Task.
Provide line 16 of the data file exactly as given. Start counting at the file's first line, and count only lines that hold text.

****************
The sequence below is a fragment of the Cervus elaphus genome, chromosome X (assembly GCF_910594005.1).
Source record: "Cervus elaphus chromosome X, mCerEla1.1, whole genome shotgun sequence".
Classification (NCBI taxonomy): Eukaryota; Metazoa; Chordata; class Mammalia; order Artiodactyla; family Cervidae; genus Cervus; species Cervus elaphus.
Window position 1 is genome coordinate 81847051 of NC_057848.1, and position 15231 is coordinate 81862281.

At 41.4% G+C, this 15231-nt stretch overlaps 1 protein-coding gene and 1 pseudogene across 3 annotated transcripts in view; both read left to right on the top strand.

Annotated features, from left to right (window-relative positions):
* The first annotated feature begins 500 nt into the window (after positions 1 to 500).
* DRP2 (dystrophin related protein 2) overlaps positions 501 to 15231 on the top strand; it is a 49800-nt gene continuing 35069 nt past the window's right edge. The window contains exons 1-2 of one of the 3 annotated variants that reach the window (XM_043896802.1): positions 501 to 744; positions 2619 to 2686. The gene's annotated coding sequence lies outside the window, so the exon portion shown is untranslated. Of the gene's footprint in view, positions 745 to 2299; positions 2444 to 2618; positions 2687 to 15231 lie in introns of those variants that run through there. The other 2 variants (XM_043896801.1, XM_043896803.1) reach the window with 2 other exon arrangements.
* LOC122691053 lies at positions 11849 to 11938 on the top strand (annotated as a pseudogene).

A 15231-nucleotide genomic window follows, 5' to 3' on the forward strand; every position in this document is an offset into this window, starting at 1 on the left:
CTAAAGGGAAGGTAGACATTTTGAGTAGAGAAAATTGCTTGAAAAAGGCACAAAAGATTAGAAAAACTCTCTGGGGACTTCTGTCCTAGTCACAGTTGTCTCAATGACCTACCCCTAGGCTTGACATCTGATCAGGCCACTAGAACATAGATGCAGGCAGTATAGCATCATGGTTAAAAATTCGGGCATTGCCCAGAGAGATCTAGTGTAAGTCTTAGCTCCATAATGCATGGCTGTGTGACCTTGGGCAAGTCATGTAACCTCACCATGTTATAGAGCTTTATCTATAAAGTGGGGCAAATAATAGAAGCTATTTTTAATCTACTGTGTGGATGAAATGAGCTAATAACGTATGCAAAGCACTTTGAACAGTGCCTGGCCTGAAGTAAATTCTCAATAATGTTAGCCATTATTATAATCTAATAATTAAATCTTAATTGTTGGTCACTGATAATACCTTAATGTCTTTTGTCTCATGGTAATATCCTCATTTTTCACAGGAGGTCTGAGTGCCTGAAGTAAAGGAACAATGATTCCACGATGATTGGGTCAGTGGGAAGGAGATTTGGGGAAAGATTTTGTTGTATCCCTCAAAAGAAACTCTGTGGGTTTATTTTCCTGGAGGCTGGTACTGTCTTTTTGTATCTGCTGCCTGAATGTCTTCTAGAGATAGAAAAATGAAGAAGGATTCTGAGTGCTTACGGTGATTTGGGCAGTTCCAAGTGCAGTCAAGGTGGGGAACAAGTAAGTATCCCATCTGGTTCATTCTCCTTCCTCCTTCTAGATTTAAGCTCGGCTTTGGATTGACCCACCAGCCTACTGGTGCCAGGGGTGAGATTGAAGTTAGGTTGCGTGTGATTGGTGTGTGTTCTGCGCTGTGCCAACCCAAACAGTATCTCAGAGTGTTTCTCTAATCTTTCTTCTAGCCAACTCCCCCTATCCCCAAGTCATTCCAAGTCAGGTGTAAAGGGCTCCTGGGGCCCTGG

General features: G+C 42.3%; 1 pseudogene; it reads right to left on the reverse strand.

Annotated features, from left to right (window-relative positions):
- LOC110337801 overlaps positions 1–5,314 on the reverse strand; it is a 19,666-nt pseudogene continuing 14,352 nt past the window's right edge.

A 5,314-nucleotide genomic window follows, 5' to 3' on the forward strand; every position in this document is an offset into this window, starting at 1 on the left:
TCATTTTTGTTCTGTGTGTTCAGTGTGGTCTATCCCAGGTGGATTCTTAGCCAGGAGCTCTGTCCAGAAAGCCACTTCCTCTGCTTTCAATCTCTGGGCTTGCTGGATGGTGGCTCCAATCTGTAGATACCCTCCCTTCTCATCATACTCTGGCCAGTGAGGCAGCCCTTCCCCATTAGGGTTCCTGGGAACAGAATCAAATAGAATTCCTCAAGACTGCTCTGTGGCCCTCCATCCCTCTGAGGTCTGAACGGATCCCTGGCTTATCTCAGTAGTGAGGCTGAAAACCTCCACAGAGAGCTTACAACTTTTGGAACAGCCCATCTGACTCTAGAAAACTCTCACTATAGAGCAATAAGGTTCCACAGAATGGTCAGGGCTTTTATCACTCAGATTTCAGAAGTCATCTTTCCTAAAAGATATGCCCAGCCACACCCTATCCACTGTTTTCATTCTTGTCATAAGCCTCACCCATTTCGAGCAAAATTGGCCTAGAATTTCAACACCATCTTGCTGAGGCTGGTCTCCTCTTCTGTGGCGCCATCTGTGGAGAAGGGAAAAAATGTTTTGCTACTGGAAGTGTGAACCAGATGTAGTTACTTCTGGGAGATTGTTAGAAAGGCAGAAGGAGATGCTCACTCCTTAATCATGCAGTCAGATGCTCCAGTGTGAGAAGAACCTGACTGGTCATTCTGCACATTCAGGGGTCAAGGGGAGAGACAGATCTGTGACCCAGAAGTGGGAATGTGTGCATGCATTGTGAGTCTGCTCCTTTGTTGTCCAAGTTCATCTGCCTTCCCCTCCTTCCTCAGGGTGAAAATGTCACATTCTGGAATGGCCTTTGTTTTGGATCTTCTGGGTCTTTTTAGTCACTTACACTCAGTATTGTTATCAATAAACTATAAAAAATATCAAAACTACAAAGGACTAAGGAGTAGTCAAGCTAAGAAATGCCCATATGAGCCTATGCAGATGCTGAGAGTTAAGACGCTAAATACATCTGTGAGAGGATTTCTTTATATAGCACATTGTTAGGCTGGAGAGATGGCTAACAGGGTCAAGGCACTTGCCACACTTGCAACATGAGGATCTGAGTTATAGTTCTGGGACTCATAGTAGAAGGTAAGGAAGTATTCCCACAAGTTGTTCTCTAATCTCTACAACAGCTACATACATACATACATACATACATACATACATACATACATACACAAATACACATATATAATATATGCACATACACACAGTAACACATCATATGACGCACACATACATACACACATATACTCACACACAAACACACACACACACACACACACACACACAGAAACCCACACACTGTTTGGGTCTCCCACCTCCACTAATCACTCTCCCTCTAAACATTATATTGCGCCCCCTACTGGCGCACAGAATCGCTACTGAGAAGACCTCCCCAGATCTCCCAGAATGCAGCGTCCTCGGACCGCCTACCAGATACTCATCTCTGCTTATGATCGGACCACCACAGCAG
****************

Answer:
TCATTTTTGTTCTGTGTGTTCAGTGTGGTCTATCCCAGGTGGATTCTTAGCCAGGAGCTCTGTCCAGAAAGCCACTTCCTCTGCTTTCAATCTCTGGGCTTGCTGGATGGTGGCTCCAATCTGTAGATACCCTCCCTTCTCATCATACTCTGGCCAGTGAGGCAGCCCTTCCCCATTAGGGTTCCTGGGAACAGAATCAAATAGAATTCCTCAAGACTGCTCTGTGGCCCTCCATCCCTCTGAGGTCTGAACGGATCCCTGGCTTATCTCAGTAGTGAGGCTGAAAACCTCCACAGAGAGCTTACAACTTTTGGAACAGCCCATCTGACTCTAGAAAACTCTCACTATAGAGCAATAAGGTTCCACAGAATGGTCAGGGCTTTTATCACTCAGATTTCAGAAGTCATCTTTCCTAAAAGATATGCCCAGCCACACCCTATCCACTGTTTTCATTCTTGTCATAAGCCTCACCCATTTCGAGCAAAATTGGCCTAGAATTTCAACACCATCTTGCTGAGGCTGGTCTCCTCTTCTGTGGCGCCATCTGTGGAGAAGGGAAAAAATGTTTTGCTACTGGAAGTGTGAACCAGATGTAGTTACTTCTGGGAGATTGTTAGAAAGGCAGAAGGAGATGCTCACTCCTTAATCATGCAGTCAGATGCTCCAGTGTGAGAAGAACCTGACTGGTCATTCTGCACATTCAGGGGTCAAGGGGAGAGACAGATCTGTGACCCAGAAGTGGGAATGTGTGCATGCATTGTGAGTCTGCTCCTTTGTTGTCCAAGTTCATCTGCCTTCCCCTCCTTCCTCAGGGTGAAAATGTCACATTCTGGAATGGCCTTTGTTTTGGATCTTCTGGGTCTTTTTAGTCACTTACACTCAGTATTGTTATCAATAAACTATAAAAAATATCAAAACTACAAAGGACTAAGGAGTAGTCAAGCTAAGAAATGCCCATATGAGCCTATGCAGATGCTGAGAGTTAAGACGCTAAATACATCTGTGAGAGGATTTCTTTATATAGCACATTGTTAGGCTGGAGAGATGGCTAACAGGGTCAAGGCACTTGCCACACTTGCAACATGAGGATCTGAGTTATAGTTCTGGGACTCATAGTAGAAGGTAAGGAAGTATTCCCACAAGTTGTTCTCTAATCTCTACAACAGCTACATACATACATACATACATACATACATACATACATACATACACAAATACACATATATAATATATGCACATACACACAGTAACACATCATATGACGCACACATACATACACACATATACTCACACACAAACACACACACACACACACACACACACACAGAAACCCACACACTGTTTGGGTCTCCCACCTCCACTAATCACTCTCCCTCTAAACATTATATTGCGCCCCCTACTGGCGCACAGAATCGCTACTGAGAAGACCTCCCCAGATCTCCCAGAATGCAGCGTCCTCGGACCGCCTACCAGATACTCATCTCTGCTTATGATCGGACCACCACAGCAG